James Altucher, who might best be described as a renaissance man, recently wrote a sobering piece about New York City. Altucher is bearish on the city’s future for a variety of reasons.
I don’t quite share his pessimism, especially considering all of the variables likely to affect a NYC comeback—the widespread availability of a vaccine, government policy, “pandemic fatigue,” technological innovations, etc. But I am confident in saying that if the city resists tearing down the barriers to innovation—high taxes, burdensome regulations and gratuitous mandates—recovery will be all the more difficult.
I say this as someone who lives in Upstate New York and doesn’t have an insider’s perspective about NYC, but I do understand the power of free enterprise to make life better.
Unfortunately, NYC’s policy climate has not been very friendly to innovation. According to a Reason Foundation report, NYC ranks 49 out of 52 on the U.S. economic freedom index for metropolitan statistical areas. This is relevant because research indicates that economic freedom can positively impact outcomes like income, employment and population growth.
People, when free from government coercion, have an innate ability to serve others in the pursuit of their own interests. It’s this process—one that allows for innovation and production—that creates wealth for everyone.
What then are the policy implications to be drawn from this fact? As a start, NYC needs to reduce its bloated budget and high tax burden on people at all income levels. This will put more money back in the private sector, where resources are allocated based on consumer demand and entrepreneurial foresight rather than political preferences.
Another important step would be to loosen zoning restrictions. As Altucher points out in his piece, many businesses have switched to working from home, emptying floors of office buildings in the process. This could be a permanent move given the ease of tele-commuting. One way to combat this new problem of ghost buildings is to allow for rezoning, paving the way for vacant office space to become new housing—as suggested by Eric Kober of the Manhattan Institute.
Officials should also consider eliminating minimum wage and paid sick leave mandates for businesses looking to hire. Some have estimated that the pandemic and shutdowns have led to the closure of approximately 3,000 NYC businesses. For those businesses lucky enough to remain open, adding to their pain and the pain of people looking for work with costly mandates is unconscionable.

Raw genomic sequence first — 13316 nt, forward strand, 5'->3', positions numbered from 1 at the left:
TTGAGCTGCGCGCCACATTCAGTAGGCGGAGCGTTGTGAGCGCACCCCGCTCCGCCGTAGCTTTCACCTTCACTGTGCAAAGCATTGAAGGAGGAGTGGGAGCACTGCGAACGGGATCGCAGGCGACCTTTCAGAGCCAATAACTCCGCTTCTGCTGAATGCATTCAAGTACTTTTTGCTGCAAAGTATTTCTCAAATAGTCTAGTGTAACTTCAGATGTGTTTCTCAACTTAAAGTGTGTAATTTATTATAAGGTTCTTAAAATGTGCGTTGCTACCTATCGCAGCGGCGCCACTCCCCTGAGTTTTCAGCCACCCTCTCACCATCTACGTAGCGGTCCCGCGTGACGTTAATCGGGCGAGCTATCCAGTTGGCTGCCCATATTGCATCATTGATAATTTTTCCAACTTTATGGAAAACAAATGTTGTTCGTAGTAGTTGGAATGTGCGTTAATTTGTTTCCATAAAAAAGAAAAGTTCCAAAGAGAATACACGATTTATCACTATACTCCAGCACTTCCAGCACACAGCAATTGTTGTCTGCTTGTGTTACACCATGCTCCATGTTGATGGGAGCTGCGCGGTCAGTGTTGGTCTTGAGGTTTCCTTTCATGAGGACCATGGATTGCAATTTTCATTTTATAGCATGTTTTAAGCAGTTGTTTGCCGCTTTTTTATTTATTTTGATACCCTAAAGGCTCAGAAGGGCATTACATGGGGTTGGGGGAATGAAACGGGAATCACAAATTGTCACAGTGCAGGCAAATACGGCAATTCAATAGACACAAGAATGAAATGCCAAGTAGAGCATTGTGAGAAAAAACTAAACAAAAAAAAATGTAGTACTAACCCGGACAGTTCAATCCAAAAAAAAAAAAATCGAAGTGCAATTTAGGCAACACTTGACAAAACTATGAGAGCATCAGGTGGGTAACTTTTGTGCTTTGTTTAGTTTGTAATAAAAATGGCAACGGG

Innovation in education is also a critical component of a NYC comeback. Families with students in the district should be allowed to take their education dollars and use it for the school of their choice. NYC’s school reopening plan, which includes having students in class part-time, is not a viable option for many parents who don’t have the resources to watch or educate their children at home during the school year. Expanding school choice allows parents to find the school that’s best for their child while giving them the flexibility they need to work outside of the home if tele-commuting or hiring a childcare provider isn’t an option.
This next solution seems obvious but may be the most controversial. Officials must allow NYC to fully reopen. I understand concerns about a potential second wave hitting the city, but the unintended consequences of a prolonged economic shutdown could be worse. The decision about attending a Broadway play or eating inside a restaurant—and the risk involved—should be shifted to each individual, not decided by the government.
Risk tolerance varies by person, and so I imagine some people will visit NYC again if they’re confident it won’t be closed for business by the time they arrive. Others may stay away until a vaccine is available. That’s how the freedom of choice works. And it’s preferable to the one-size-fits-all paternalism imposed on us over the last several months.
Top down dictates from government squash innovation. They hinder entrepreneurs from meeting consumer needs. And they prevent people from adapting to their environment. If NYC is going to make a comeback, people need to be free to take risks again.
It’s time for the city that never sleeps to awake from its temporary slumber.